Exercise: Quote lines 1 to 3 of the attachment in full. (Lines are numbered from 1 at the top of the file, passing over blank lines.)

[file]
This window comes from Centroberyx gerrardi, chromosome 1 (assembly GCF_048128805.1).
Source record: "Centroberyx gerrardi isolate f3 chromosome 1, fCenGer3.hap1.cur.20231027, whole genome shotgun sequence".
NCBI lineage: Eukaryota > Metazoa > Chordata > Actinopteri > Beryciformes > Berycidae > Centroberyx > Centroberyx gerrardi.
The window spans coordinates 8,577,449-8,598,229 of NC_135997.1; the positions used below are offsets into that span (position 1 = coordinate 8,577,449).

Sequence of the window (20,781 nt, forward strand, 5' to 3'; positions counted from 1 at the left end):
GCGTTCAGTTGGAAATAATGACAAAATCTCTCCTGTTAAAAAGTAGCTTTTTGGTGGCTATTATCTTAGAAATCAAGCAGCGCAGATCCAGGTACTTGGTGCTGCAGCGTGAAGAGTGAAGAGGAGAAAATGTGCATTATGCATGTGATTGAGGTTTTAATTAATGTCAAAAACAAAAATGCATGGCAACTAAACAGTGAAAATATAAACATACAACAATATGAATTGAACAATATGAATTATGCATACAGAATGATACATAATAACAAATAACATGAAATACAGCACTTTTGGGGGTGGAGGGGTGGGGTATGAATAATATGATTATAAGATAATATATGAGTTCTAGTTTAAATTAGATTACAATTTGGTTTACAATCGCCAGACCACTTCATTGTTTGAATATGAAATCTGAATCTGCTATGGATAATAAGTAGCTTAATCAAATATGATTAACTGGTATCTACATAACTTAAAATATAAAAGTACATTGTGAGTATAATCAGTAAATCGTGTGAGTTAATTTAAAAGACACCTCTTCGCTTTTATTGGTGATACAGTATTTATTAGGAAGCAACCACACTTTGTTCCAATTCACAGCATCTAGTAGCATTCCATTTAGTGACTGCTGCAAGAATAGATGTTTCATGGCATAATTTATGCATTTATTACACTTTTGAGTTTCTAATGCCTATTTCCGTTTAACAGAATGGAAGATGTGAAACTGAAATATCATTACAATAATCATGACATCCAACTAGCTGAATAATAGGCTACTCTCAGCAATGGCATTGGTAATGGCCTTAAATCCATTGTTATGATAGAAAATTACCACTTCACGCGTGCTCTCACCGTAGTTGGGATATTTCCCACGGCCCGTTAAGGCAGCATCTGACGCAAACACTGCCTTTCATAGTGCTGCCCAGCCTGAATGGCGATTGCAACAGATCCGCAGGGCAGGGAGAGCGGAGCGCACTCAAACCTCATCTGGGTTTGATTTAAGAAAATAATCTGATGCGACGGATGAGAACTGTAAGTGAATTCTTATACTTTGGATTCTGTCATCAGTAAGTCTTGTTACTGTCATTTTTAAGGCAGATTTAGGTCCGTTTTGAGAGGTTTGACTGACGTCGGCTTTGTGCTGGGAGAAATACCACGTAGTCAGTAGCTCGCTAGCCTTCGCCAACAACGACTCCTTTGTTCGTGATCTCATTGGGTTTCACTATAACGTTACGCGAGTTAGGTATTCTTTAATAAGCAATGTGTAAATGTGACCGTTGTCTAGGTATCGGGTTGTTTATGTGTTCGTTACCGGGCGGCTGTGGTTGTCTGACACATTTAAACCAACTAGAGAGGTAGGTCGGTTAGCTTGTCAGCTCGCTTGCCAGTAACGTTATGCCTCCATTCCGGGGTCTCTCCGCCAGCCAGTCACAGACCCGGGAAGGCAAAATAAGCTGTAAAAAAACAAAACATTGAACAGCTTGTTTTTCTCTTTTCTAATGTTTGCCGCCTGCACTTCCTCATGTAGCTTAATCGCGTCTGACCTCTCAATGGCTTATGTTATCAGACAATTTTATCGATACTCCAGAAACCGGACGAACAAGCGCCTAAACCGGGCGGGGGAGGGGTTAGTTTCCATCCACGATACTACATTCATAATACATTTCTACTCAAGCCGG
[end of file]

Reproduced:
This window comes from Centroberyx gerrardi, chromosome 1 (assembly GCF_048128805.1).
Source record: "Centroberyx gerrardi isolate f3 chromosome 1, fCenGer3.hap1.cur.20231027, whole genome shotgun sequence".
NCBI lineage: Eukaryota > Metazoa > Chordata > Actinopteri > Beryciformes > Berycidae > Centroberyx > Centroberyx gerrardi.